National Institute for Learning Development - NILD

Parenting Children with LD – Part 1

Parenting Children with LD: From One Parent to Another

Part 1 of a Series Written by Margo Taylor Specifically for Parents

I can remember the terrible fights that would erupt on those days that the kids just would not cooperate doing their therapy homework. It could take us an hour or more to do what should have taken 15 minutes. I’d get angry and I’d let them know it. The anger stemmed from frustration because I knew how much that homework meant to their becoming successful students. But my anger only made them dig their heels in further. They became more and more defeated and unwilling to work. Finally, I came up with a plan.

Setting Boundaries

The minute the struggle began to rear its ugly head, I’d calmly (outwardly) tell that child that when he was ready to work, I’d be glad to come back. but in the meantime, I had lots of things to do. They were also told, that until the therapy homework was finished, there would be no TV, no phone calls, no accepting last minute invitations. Then I’d patiently leave the room.

Usually after 15 to 30 minutes they’d come find me and say that they were ready to try again. Of course, I didn’t drop what I was doing – I’d finish it so they had to wait a bit longer. If the battles began to form again, I’d just repeat my action. After that, I never had more than the occasional flare up. They knew the rules and saw that I was firm about them, but not angry.

Consistency, Self-Esteem & Rewards

One area I managed to get right from the beginning was consistency. There was never a doubt in my children’s mind that even when we traveled the Blue Book, puzzles, and all therapy homework went with us – except, there was no Rhythmic Writing!

I also discovered booklets called Mind Benders that were designed to cultivate critical thinking skills. I bought the first booklet, below my kids’ skill levels so they would find it fun and be successful. They also became familiar with how they worked. Then I would increase the difficulty level until they felt challenged but not a failure. I was always on the lookout for ways to strengthen their particular weaknesses in a fun way.

I knew that my kids needed something that they could do better than most of their friends. Clark started guitar lessons and Rob started drum lessons. I would give them a star each day that they practiced for 15 minutes. If they practiced for 30 minutes, they got 2 stars. When they had 30 stars, I would take them out to Dairy Queen for any desert of their choosing – banana splits were most popular. But, after a while, as their skills improved, they didn’t need the stars and continued to play their instruments with enjoyment to this day. I would urge you as parents to keep trying different things whether it’s a musical instrument, a sport, or whatever, that they like and can develop a high skill doing. It does worlds for their self-esteem.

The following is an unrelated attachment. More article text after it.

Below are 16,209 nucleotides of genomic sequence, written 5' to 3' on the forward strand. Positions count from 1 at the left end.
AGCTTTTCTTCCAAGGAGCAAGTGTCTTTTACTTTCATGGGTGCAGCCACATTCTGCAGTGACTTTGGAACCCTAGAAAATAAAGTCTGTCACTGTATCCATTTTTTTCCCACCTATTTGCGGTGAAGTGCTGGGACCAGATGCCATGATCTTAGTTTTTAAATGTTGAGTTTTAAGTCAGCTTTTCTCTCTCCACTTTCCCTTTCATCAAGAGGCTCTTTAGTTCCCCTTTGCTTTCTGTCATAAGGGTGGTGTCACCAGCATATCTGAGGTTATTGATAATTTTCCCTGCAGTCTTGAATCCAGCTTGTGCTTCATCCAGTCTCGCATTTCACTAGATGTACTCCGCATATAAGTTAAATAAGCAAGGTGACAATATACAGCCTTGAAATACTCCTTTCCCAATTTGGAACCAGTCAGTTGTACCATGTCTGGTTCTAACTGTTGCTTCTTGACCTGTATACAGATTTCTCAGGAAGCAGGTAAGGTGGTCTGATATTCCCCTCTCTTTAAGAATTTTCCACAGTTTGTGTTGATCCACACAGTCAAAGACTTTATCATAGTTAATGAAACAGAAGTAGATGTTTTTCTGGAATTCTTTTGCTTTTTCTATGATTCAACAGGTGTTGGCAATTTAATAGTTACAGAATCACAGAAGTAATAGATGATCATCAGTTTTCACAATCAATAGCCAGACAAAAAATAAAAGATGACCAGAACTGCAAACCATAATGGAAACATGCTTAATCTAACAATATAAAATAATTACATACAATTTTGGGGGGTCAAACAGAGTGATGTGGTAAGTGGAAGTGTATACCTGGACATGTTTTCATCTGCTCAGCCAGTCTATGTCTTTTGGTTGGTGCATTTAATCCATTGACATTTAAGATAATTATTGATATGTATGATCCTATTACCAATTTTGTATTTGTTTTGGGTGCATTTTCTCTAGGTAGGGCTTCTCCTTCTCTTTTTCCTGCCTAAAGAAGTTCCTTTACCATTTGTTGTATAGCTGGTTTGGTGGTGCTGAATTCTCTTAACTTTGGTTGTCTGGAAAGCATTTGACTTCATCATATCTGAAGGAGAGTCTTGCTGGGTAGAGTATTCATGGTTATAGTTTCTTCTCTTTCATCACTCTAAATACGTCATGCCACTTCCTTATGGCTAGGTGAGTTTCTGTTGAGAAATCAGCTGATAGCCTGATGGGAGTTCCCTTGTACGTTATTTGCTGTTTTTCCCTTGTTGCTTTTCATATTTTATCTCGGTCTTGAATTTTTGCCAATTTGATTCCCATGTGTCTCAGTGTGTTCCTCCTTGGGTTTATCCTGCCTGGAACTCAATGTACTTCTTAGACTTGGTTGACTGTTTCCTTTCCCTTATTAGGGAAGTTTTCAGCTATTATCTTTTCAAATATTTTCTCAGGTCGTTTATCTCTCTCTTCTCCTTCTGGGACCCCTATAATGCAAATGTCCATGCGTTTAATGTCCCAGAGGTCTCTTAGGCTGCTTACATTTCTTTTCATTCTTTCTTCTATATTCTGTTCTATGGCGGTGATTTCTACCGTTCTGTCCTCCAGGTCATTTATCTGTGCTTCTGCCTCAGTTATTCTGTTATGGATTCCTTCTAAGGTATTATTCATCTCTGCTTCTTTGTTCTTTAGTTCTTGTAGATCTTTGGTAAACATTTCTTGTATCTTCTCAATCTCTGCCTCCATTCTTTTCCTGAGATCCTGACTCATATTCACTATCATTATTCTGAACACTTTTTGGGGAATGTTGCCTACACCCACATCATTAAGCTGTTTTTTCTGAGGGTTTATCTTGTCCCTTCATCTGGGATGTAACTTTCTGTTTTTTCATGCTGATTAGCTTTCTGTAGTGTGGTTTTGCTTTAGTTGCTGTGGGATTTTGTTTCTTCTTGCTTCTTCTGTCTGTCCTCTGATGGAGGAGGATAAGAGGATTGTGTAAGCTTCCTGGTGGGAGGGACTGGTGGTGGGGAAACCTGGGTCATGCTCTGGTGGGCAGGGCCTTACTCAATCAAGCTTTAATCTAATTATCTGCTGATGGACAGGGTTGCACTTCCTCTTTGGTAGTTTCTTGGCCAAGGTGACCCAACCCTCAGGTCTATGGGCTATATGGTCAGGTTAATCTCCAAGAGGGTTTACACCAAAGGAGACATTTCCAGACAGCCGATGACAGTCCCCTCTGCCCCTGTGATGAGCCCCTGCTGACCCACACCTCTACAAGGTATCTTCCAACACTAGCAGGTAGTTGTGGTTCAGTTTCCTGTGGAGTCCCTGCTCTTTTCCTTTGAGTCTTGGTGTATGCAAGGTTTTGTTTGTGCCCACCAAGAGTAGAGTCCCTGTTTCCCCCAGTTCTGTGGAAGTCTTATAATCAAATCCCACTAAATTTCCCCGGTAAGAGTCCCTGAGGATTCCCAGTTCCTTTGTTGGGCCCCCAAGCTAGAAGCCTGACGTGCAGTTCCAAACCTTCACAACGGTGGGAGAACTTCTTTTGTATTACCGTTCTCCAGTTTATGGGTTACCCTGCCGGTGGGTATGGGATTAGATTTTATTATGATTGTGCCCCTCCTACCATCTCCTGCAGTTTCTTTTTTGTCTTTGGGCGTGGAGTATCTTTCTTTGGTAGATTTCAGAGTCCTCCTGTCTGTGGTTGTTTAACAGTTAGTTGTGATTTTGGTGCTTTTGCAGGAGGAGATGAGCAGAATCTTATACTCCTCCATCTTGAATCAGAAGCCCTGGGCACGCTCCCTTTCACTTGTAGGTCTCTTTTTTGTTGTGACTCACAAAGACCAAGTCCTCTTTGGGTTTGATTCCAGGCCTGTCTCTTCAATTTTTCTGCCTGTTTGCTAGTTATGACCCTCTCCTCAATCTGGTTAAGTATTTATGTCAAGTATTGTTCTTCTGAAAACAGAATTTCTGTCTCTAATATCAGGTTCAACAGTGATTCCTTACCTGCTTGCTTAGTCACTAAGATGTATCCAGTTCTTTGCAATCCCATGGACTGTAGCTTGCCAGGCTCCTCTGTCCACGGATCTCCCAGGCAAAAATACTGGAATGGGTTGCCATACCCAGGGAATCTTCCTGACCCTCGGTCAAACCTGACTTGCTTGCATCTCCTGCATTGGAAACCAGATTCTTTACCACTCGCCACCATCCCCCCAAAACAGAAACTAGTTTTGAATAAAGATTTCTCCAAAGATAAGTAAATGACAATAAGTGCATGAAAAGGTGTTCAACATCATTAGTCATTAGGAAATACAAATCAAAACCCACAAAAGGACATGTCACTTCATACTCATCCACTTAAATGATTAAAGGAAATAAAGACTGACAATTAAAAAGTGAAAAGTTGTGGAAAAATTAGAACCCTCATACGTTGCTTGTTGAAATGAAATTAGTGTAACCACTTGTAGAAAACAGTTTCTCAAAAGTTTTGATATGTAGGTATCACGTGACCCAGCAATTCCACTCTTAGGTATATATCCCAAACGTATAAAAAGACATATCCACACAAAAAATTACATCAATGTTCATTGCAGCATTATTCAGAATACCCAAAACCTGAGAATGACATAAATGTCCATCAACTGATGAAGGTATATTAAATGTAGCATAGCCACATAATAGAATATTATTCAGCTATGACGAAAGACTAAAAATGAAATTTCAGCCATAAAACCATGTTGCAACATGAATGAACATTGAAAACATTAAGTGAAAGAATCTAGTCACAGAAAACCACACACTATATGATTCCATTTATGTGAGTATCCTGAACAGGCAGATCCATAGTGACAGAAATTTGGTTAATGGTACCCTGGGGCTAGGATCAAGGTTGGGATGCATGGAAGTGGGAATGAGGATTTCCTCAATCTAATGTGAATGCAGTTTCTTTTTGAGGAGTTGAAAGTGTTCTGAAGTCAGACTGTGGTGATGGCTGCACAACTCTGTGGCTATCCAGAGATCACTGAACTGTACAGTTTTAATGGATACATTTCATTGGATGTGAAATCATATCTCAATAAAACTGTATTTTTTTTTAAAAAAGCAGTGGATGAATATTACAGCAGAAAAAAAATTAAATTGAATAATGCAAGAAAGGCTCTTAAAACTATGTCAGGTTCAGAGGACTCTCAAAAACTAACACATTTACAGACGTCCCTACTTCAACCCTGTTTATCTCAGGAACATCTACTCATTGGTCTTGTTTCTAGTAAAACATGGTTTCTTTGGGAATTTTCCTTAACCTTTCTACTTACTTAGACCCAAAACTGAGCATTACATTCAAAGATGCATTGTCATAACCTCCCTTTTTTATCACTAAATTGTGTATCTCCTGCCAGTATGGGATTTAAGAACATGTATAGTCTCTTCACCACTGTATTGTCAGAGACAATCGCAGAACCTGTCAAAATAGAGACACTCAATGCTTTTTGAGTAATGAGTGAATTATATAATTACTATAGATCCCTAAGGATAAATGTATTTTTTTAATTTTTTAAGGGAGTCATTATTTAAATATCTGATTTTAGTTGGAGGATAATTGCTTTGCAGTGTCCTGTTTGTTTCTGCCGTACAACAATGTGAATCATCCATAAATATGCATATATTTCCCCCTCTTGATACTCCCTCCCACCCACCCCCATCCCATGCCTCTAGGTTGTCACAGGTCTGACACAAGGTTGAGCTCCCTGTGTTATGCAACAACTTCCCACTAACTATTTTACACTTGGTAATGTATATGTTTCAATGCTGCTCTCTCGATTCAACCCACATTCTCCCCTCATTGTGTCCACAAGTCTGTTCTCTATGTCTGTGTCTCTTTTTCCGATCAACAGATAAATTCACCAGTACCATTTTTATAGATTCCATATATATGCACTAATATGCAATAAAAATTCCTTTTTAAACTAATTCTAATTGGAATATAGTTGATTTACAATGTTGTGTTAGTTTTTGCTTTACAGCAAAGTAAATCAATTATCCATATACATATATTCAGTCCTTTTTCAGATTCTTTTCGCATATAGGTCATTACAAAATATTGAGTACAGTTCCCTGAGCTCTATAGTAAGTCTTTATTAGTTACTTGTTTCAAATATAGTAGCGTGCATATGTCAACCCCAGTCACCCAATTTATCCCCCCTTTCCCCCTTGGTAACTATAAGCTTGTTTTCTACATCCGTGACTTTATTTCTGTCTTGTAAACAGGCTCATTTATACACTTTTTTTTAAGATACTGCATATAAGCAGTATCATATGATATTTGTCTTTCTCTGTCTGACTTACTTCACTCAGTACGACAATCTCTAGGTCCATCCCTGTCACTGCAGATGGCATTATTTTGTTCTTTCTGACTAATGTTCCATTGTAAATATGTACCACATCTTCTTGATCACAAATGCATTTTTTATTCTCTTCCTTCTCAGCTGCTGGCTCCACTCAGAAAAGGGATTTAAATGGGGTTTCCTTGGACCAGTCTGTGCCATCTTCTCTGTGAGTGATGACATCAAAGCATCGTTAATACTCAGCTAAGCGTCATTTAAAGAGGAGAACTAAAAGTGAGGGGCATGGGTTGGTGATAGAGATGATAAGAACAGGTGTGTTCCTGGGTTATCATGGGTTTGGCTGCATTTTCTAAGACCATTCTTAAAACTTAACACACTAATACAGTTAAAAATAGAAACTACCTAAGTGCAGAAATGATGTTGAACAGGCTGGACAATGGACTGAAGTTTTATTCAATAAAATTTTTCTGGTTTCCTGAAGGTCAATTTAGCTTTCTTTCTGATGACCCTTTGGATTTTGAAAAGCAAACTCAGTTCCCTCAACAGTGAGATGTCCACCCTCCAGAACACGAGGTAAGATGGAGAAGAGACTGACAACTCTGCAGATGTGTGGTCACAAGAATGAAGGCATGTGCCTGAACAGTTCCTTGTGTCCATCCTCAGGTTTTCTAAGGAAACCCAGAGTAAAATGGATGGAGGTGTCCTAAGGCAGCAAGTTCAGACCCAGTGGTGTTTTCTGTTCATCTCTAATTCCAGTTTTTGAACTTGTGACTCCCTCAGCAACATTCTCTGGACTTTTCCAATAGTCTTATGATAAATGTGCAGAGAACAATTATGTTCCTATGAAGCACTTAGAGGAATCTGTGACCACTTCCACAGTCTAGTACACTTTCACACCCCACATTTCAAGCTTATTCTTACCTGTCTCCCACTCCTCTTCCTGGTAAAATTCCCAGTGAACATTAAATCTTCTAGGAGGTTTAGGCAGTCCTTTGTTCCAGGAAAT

Attitude

Attitude is everything. We choose our attitudes and our children pick up on them. Attitudes are often non-verbal or indirect in nature. You need to give honest assessment to how you feel about your child having a learning disability. Until you have an honest evaluation of your feelings, you can’t help your child have positive feelings. You can’t hide how you truly feel – they’ll figure it out. From the beginning I talked openly and without embarrassment about my children’s learning disability with them and others. I was sensitive to their feelings when discussing it with others, but I never wanted them to think it was something of which to be ashamed. They also would have questions about why they were the way they were – usually as I tucked them in for the night and prayer time. I would explain that they had a problem learning certain types of information and so you take lessons to learn how to overcome these problems – just like people who have weak muscles must exercise.

Dealing with “Why”

I used to tell myself that God had made them the way they were and I was to trust Him. I’ve known others who think God made them that way and are angry with God for doing it. However, I believe my children have learning disabilities because we live in an imperfect and decaying world. I don’t think God created my children with learning disabilities, but I do believe that God filtered that part of my children through His love and allowed it.

All of us have stayed awake at night talking about our child and his struggles and what we can do to help. You may have asked yourself, “Why?” My answer to this daunting question is “because you were chosen by God to be the parent and advocate for that child – a very hard and difficult assignment, which God knew you could handle (and needed to handle).” As parents, we must realize that we can’t get our significance from our child – but only from God. You have children for what you can do for them, not what they can do for you.

To be continued … Read Part 2

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